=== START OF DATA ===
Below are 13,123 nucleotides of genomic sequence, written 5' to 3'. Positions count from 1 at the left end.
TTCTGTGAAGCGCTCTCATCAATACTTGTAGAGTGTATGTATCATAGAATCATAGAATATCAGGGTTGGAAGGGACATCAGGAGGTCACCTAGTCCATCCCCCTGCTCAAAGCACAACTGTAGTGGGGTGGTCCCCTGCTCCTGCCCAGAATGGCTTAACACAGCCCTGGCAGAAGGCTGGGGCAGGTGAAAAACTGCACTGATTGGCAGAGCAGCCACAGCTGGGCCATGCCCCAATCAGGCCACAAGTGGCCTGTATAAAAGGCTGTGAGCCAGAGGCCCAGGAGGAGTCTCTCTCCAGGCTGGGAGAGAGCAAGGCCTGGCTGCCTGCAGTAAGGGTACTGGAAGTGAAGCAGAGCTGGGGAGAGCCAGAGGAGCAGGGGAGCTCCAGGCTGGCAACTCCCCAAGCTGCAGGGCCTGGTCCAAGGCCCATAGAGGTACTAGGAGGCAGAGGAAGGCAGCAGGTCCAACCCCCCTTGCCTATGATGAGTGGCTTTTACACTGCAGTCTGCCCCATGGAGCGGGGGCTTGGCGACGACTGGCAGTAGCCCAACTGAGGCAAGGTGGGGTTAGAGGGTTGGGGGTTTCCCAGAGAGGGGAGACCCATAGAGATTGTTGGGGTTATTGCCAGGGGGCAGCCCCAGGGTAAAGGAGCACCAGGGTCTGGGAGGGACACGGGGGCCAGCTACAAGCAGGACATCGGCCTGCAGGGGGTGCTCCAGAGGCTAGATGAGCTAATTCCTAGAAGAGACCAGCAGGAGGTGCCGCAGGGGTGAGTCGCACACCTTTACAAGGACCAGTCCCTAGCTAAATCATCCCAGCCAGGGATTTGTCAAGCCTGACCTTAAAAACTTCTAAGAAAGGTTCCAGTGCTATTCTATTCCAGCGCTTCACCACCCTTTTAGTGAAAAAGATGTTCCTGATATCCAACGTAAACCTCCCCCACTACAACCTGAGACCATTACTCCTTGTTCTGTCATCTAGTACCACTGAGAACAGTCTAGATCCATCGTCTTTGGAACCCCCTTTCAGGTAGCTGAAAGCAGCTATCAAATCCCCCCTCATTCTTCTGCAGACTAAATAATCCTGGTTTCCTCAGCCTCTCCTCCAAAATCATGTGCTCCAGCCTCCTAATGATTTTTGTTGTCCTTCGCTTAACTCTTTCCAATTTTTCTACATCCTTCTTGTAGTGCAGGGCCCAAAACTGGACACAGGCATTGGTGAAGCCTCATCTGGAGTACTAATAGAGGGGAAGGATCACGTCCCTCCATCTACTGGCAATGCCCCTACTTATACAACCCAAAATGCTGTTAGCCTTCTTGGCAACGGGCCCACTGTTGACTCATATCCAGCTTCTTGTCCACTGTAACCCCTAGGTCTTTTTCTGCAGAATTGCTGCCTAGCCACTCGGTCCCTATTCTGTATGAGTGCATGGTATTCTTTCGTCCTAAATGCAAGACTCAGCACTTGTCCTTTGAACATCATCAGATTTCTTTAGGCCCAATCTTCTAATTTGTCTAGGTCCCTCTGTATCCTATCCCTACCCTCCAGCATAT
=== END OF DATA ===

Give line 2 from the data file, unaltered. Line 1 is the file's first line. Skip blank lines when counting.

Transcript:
TTCTGTGAAGCGCTCTCATCAATACTTGTAGAGTGTATGTATCATAGAATCATAGAATATCAGGGTTGGAAGGGACATCAGGAGGTCACCTAGTCCATCCCCCTGCTCAAAGCACAACTGTAGTGGGGTGGTCCCCTGCTCCTGCCCAGAATGGCTTAACACAGCCCTGGCAGAAGGCTGGGGCAGGTGAAAAACTGCACTGATTGGCAGAGCAGCCACAGCTGGGCCATGCCCCAATCAGGCCACAAGTGGCCTGTATAAAAGGCTGTGAGCCAGAGGCCCAGGAGGAGTCTCTCTCCAGGCTGGGAGAGAGCAAGGCCTGGCTGCCTGCAGTAAGGGTACTGGAAGTGAAGCAGAGCTGGGGAGAGCCAGAGGAGCAGGGGAGCTCCAGGCTGGCAACTCCCCAAGCTGCAGGGCCTGGTCCAAGGCCCATAGAGGTACTAGGAGGCAGAGGAAGGCAGCAGGTCCAACCCCCCTTGCCTATGATGAGTGGCTTTTACACTGCAGTCTGCCCCATGGAGCGGGGGCTTGGCGACGACTGGCAGTAGCCCAACTGAGGCAAGGTGGGGTTAGAGGGTTGGGGGTTTCCCAGAGAGGGGAGACCCATAGAGATTGTTGGGGTTATTGCCAGGGGGCAGCCCCAGGGTAAAGGAGCACCAGGGTCTGGGAGGGACACGGGGGCCAGCTACAAGCAGGACATCGGCCTGCAGGGGGTGCTCCAGAGGCTAGATGAGCTAATTCCTAGAAGAGACCAGCAGGAGGTGCCGCAGGGGTGAGTCGCACACCTTTACAAGGACCAGTCCCTAGCTAAATCATCCCAGCCAGGGATTTGTCAAGCCTGACCTTAAAAACTTCTAAGAAAGGTTCCAGTGCTATTCTATTCCAGCGCTTCACCACCCTTTTAGTGAAAAAGATGTTCCTGATATCCAACGTAAACCTCCCCCACTACAACCTGAGACCATTACTCCTTGTTCTGTCATCTAGTACCACTGAGAACAGTCTAGATCCATCGTCTTTGGAACCCCCTTTCAGGTAGCTGAAAGCAGCTATCAAATCCCCCCTCATTCTTCTGCAGACTAAATAATCCTGGTTTCCTCAGCCTCTCCTCCAAAATCATGTGCTCCAGCCTCCTAATGATTTTTGTTGTCCTTCGCTTAACTCTTTCCAATTTTTCTACATCCTTCTTGTAGTGCAGGGCCCAAAACTGGACACAGGCATTGGTGAAGCCTCATCTGGAGTACTAATAGAGGGGAAGGATCACGTCCCTCCATCTACTGGCAATGCCCCTACTTATACAACCCAAAATGCTGTTAGCCTTCTTGGCAACGGGCCCACTGTTGACTCATATCCAGCTTCTTGTCCACTGTAACCCCTAGGTCTTTTTCTGCAGAATTGCTGCCTAGCCACTCGGTCCCTATTCTGTATGAGTGCATGGTATTCTTTCGTCCTAAATGCAAGACTCAGCACTTGTCCTTTGAACATCATCAGATTTCTTTAGGCCCAATCTTCTAATTTGTCTAGGTCCCTCTGTATCCTATCCCTACCCTCCAGCATAT